In organic synthesis we apply the principles of organic chemistry so we can produce organic compounds effectively.


For example, aspirin comes from the bark of the willow tree. However, extracting aspirin from willow bark is time consuming and wasteful so scientists have developed steps to synthesise aspirin from laboratory compounds like salicylic acid. This way we can produce more aspirin at a lower cost.

The key importance of organic synthesis is to produce organic compounds (for example drugs and pesticides) efficiently.

Organic synthesis of the target compound involves figuring out steps to convert the starting molecule to the target compound. To achieve this, functional groups of both the target group and starting molecule are identified. Once that is done, you then figure out the steps to convert the functional group of the starting molecule to that of the target molecule.

Final Organic Synthesis Quiz

Question

Organic synthesis accounts for the more complex organic compounds that are important but less common in nature. True or false? 

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Answer

True

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Question

Aspirin is made from acetylsalicylic acid. True or false?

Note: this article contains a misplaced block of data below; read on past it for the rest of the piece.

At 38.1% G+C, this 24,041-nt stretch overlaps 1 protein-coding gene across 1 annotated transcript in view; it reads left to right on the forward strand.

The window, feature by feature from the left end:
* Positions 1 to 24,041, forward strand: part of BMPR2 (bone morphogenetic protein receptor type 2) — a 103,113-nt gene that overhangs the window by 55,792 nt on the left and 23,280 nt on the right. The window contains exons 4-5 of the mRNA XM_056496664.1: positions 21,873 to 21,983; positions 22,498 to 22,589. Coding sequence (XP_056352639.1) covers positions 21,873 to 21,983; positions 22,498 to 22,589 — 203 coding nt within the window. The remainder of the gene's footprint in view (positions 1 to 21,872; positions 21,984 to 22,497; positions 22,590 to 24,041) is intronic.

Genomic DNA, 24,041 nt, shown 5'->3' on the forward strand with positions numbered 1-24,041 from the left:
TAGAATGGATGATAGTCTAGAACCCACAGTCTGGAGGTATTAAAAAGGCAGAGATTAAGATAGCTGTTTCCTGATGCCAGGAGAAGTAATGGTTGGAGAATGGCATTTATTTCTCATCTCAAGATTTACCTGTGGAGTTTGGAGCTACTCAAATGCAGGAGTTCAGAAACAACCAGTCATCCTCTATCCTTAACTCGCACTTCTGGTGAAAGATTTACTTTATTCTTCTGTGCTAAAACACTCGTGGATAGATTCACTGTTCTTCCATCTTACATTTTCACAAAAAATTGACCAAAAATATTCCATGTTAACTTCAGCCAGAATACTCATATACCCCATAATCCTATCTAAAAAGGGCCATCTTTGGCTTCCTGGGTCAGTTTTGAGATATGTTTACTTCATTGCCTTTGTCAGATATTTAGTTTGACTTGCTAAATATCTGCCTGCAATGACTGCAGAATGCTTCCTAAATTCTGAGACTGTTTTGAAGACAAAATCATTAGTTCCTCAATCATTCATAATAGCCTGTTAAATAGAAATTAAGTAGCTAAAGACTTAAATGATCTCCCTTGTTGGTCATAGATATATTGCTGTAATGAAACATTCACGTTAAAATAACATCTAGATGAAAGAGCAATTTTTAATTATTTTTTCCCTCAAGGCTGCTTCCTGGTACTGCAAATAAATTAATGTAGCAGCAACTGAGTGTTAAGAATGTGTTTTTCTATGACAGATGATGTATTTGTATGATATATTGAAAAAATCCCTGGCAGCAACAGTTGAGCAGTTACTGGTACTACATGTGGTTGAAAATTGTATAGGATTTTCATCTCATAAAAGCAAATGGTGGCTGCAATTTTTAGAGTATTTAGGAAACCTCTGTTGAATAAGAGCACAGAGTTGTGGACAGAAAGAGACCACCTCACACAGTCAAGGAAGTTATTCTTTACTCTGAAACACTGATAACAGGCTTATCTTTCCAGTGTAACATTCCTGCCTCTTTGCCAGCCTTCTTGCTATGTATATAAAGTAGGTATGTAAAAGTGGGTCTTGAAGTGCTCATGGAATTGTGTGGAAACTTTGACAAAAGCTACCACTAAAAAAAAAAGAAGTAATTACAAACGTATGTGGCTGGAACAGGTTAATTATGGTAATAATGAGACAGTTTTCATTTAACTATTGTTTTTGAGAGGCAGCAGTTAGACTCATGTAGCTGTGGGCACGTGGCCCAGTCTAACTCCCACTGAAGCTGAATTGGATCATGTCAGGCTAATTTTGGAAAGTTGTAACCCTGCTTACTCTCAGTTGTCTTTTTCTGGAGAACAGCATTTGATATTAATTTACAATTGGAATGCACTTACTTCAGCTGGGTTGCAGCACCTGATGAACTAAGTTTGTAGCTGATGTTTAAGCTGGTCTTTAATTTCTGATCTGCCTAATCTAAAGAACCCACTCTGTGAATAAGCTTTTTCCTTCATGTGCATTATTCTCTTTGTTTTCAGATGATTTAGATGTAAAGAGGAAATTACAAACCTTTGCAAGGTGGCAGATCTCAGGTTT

Show answer

Answer

False - aspirin is made from salicylic acid. Acetylsalicylic acid is the scientific name of aspirin.

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Question

Suggest why organic synthesis allows drugs and pesticides to be produced efficiently.


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Answer

Organic synthesis minimises the wastage of natural resources and allows organic compounds to be produced in high yields.

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Question

In organic synthesis, the molecule to be synthesised is called the ______ _____. In contrast, the ‘scaffold’ from which the molecule is derived is called the _____ ______.


Show answer

Answer

In organic synthesis, the molecule to be synthesised is called the target compound. In contrast, the ‘scaffold’ in which the molecule is derived from is called the starting material.

Show question

Question

Organic synthesis involves mapping out steps to convert the starting material into the target compound. True or false? 


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Answer

True

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Question

Only the functional groups of the target compound need to be identified to allow the starting material to be converted into the target compound. True or false? 


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Answer

False - identifying the functional groups of the starting material is also crucial in properly mapping out the synthesis of the compound.